DESCRIPTION OF THE FEDERAL CRIMINAL JUSTICE SYSTEM FOR DEFENDANTS DESCRIPTION OF THE FEDERAL CRIMINAL JUSTICE SYSTEM FOR DEFENDANTS DESCRIPTION OF THE FEDERAL CRIMINAL JUSTICE SYSTEM FOR DEFENDANTS This pamphlet has been provided to help you better understand the federal

More information

TIPS FOR HANDLING FEDERAL CRIMINAL APPEALS. Like any field of law, criminal appellate practice is an inexact science. No

TIPS FOR HANDLING FEDERAL CRIMINAL APPEALS. Like any field of law, criminal appellate practice is an inexact science. No TIPS FOR HANDLING FEDERAL CRIMINAL APPEALS By Henry J. Bemporad Deputy Federal Public Defender Western District of Texas Like any field of law, criminal appellate practice is an inexact science. No one

More information

IN THE COURT OF APPEALS OF THE STATE OF IDAHO. Docket No. 40673 ) ) ) ) ) ) ) ) ) )

IN THE COURT OF APPEALS OF THE STATE OF IDAHO. Docket No. 40673 ) ) ) ) ) ) ) ) ) ) IN THE COURT OF APPEALS OF THE STATE OF IDAHO Docket No. 40673 STATE OF IDAHO, Plaintiff-Respondent, v. ALBERT RAY MOORE, Defendant-Appellant. 2014 Opinion No. 8 Filed: February 5, 2014 Stephen W. Kenyon,

More information

The Legal System in the United States

The Legal System in the United States The Legal System in the United States At the conclusion of this chapter, students will be able to: 1. Understand how the legal system works; 2. Explain why laws are necessary; 3. Discuss how cases proceed

More information

IN THE COURT OF CRIMINAL APPEALS OF TENNESSEE AT NASHVILLE October 18, 2000 Session

IN THE COURT OF CRIMINAL APPEALS OF TENNESSEE AT NASHVILLE October 18, 2000 Session IN THE COURT OF CRIMINAL APPEALS OF TENNESSEE AT NASHVILLE October 18, 2000 Session JOSEPH WHITWELL v. STATE OF TENNESSEE Direct Appeal from the Criminal Court for Davidson County No. 98-D-2559 Cheryl

More information

Documents Relating to the Case of Dwight Dexter

Documents Relating to the Case of Dwight Dexter Documents Relating to the Case of Dwight Dexter Exhibit A, Document 1 The Investigation into the Murder of Floyd Babb Notes from Sheriff Dodd: July 20 July 30, 1982, Eaton, Michigan July 20 I approached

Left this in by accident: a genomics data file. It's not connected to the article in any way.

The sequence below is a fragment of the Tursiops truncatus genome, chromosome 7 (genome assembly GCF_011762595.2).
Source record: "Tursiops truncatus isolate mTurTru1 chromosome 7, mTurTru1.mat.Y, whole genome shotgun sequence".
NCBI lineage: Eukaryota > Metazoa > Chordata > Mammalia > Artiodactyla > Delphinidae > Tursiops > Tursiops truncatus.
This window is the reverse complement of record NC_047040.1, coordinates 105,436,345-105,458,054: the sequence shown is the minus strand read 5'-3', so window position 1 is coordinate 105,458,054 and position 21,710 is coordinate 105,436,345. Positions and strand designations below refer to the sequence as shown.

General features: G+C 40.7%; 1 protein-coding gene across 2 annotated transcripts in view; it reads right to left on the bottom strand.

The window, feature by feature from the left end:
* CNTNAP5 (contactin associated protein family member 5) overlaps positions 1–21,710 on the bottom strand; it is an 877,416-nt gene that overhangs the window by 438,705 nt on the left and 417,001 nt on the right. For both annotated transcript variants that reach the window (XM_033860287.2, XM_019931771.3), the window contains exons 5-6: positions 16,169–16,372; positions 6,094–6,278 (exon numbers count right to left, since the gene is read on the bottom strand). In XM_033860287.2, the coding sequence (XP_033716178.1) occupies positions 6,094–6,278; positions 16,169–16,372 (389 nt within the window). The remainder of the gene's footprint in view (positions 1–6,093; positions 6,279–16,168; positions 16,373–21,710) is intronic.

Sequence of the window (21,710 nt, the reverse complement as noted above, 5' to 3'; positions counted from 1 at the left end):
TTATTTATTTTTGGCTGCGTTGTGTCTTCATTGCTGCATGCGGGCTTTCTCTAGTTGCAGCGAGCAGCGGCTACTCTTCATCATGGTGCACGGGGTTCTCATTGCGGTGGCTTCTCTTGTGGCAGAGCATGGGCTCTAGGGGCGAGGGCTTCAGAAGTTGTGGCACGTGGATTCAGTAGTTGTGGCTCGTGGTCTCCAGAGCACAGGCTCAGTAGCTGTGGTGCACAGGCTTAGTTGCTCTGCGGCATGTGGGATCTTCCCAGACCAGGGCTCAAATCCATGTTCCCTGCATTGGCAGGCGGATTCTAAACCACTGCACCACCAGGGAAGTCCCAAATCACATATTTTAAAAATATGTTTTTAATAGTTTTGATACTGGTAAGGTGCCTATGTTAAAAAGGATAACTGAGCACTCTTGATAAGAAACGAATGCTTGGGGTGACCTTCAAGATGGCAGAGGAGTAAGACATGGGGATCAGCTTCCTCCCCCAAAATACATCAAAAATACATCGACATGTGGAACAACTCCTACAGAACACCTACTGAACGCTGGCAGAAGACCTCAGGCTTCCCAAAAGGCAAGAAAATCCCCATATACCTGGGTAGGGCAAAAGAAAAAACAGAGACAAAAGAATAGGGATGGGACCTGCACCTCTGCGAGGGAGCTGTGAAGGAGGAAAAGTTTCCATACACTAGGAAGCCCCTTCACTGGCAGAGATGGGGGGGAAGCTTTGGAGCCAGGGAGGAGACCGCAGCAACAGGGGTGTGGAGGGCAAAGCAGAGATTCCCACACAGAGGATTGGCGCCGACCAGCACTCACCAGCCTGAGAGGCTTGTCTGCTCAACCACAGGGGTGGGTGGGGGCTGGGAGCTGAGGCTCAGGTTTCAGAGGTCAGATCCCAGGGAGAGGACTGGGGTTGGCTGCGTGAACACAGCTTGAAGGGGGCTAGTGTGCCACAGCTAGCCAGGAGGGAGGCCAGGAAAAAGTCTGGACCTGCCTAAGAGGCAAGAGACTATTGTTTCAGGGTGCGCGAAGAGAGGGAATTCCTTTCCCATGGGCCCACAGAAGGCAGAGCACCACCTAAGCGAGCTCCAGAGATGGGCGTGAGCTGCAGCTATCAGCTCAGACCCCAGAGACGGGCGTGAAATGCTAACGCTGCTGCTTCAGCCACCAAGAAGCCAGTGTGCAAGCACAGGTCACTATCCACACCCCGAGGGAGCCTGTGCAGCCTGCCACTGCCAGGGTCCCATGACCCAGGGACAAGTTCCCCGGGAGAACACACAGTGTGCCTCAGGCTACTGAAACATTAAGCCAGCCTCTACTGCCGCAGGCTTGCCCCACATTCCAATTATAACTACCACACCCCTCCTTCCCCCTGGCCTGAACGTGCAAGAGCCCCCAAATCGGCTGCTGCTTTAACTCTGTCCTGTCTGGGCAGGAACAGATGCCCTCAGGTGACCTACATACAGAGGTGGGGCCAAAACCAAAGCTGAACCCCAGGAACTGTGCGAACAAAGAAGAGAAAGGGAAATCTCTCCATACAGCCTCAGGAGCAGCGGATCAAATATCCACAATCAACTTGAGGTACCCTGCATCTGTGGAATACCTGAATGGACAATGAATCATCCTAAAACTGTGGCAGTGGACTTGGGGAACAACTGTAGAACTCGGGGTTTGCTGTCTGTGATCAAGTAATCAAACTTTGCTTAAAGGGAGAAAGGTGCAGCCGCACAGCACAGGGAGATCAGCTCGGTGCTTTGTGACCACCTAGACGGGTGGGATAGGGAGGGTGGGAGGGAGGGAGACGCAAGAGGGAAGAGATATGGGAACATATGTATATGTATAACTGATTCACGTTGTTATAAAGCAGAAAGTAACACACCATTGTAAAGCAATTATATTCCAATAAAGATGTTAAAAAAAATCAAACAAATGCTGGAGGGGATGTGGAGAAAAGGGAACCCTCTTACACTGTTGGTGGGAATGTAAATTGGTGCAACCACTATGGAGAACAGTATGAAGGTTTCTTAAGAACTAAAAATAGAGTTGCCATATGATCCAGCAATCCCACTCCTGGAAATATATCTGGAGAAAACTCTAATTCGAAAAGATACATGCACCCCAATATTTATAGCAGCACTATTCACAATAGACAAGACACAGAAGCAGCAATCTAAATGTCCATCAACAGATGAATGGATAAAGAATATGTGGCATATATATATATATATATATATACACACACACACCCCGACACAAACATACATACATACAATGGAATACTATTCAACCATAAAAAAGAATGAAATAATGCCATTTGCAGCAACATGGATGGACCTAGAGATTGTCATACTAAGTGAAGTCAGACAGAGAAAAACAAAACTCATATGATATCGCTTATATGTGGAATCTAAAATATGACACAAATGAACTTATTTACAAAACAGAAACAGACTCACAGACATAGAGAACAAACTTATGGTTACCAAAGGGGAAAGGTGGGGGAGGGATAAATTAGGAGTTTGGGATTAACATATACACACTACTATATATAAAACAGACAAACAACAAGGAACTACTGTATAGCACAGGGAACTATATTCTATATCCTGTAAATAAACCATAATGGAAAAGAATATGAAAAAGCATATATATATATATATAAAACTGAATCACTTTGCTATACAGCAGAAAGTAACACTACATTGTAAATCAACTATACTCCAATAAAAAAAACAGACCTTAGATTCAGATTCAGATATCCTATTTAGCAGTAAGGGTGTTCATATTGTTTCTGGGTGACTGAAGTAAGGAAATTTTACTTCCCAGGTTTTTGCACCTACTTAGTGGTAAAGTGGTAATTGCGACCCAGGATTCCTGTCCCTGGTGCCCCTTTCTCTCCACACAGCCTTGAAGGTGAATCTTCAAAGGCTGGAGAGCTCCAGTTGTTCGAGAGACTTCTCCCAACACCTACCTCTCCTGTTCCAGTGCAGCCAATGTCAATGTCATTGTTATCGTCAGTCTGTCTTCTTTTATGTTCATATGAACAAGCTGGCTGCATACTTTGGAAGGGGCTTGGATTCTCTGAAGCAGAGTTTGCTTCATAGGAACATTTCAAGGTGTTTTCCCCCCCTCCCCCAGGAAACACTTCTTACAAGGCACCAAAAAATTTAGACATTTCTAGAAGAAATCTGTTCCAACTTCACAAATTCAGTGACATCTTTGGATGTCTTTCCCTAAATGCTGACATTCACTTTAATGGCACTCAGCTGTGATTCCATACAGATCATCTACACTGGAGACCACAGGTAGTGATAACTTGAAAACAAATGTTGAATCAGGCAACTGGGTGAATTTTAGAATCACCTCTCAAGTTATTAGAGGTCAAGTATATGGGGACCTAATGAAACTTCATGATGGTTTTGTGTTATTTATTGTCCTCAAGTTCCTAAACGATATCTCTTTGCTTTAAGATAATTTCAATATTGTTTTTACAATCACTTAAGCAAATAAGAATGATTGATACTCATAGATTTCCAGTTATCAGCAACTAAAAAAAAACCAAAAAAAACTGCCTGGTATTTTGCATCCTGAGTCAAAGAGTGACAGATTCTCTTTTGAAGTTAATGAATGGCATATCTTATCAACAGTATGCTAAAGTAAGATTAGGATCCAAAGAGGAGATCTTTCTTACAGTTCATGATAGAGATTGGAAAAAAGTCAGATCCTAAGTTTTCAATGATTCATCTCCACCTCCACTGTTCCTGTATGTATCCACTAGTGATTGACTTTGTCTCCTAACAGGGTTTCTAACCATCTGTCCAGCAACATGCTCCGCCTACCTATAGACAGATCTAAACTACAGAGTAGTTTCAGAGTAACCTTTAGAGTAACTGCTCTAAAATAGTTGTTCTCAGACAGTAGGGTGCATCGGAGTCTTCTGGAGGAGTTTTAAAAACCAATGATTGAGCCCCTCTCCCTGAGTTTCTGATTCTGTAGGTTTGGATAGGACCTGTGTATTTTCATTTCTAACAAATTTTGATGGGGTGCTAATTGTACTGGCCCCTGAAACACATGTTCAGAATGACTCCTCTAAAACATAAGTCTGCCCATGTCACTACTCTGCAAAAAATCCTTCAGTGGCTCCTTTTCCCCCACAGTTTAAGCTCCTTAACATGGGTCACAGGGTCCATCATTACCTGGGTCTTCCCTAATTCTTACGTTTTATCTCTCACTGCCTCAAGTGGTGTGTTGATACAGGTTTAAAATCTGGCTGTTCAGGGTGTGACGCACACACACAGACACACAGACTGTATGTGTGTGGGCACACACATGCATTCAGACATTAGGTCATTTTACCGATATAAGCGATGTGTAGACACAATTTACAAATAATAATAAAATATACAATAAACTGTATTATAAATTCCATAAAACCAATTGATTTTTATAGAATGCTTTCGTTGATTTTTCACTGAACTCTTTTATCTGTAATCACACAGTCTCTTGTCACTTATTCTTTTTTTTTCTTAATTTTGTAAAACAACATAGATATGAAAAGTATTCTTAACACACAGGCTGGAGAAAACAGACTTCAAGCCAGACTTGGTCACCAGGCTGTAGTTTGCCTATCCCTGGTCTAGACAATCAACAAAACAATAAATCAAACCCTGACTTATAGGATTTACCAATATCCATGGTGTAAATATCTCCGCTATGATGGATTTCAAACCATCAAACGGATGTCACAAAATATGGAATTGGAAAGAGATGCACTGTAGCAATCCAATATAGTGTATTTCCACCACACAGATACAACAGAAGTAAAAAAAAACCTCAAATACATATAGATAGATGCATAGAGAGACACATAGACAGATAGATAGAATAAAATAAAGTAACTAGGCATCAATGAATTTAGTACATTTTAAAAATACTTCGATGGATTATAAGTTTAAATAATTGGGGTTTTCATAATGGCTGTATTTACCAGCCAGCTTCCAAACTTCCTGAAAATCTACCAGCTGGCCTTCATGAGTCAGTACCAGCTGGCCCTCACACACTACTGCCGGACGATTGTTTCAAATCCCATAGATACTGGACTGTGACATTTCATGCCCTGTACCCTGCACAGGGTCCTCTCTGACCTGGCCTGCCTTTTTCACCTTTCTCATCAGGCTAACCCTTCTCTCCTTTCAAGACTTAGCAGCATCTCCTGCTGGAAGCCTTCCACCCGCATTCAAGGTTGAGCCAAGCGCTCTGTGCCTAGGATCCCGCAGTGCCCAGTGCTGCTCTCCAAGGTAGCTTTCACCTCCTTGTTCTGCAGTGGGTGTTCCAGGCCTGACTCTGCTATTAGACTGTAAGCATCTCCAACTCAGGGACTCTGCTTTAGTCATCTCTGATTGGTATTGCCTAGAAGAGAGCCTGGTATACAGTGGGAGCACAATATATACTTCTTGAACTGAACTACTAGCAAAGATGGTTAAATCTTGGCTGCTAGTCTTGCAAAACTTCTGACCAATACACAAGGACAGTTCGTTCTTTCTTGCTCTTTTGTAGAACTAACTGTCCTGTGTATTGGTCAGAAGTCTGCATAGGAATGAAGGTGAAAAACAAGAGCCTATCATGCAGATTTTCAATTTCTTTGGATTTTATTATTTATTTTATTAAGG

More information

In The Court of Appeals Fifth District of Texas at Dallas. No. 05-13-01004-CR. NICOLAS STEPHEN LLOYD, Appellant V. THE STATE OF TEXAS, Appellee

In The Court of Appeals Fifth District of Texas at Dallas. No. 05-13-01004-CR. NICOLAS STEPHEN LLOYD, Appellant V. THE STATE OF TEXAS, Appellee REVERSE and REMAND; and Opinion Filed December 22, 2014. S In The Court of Appeals Fifth District of Texas at Dallas No. 05-13-01004-CR NICOLAS STEPHEN LLOYD, Appellant V. THE STATE OF TEXAS, Appellee

More information

DISTRICT COURT OF APPEAL OF THE STATE OF FLORIDA FOURTH DISTRICT

DISTRICT COURT OF APPEAL OF THE STATE OF FLORIDA FOURTH DISTRICT DISTRICT COURT OF APPEAL OF THE STATE OF FLORIDA FOURTH DISTRICT MARVIN HARRIS, Appellant, v. STATE OF FLORIDA, Appellee. No. 4D13-4741 [May 27, 2015] Appeal from the Circuit Court for the Fifteenth Judicial

More information

CRIME SCENE REMINDER CARD. www.icsia.org. "Interview, Examine, Photograph, Sketch, Process"

CRIME SCENE REMINDER CARD. www.icsia.org. Interview, Examine, Photograph, Sketch, Process CRIME SCENE REMINDER CARD "Interview, Examine, Photograph, Sketch, Process" PRIMARY SCENE SECONDARY SCENE BURGLARY CHECK LIST 1. Photograph 7. Fingerprints (Latents) 2. Tool Marks 8. Glass Standards 3.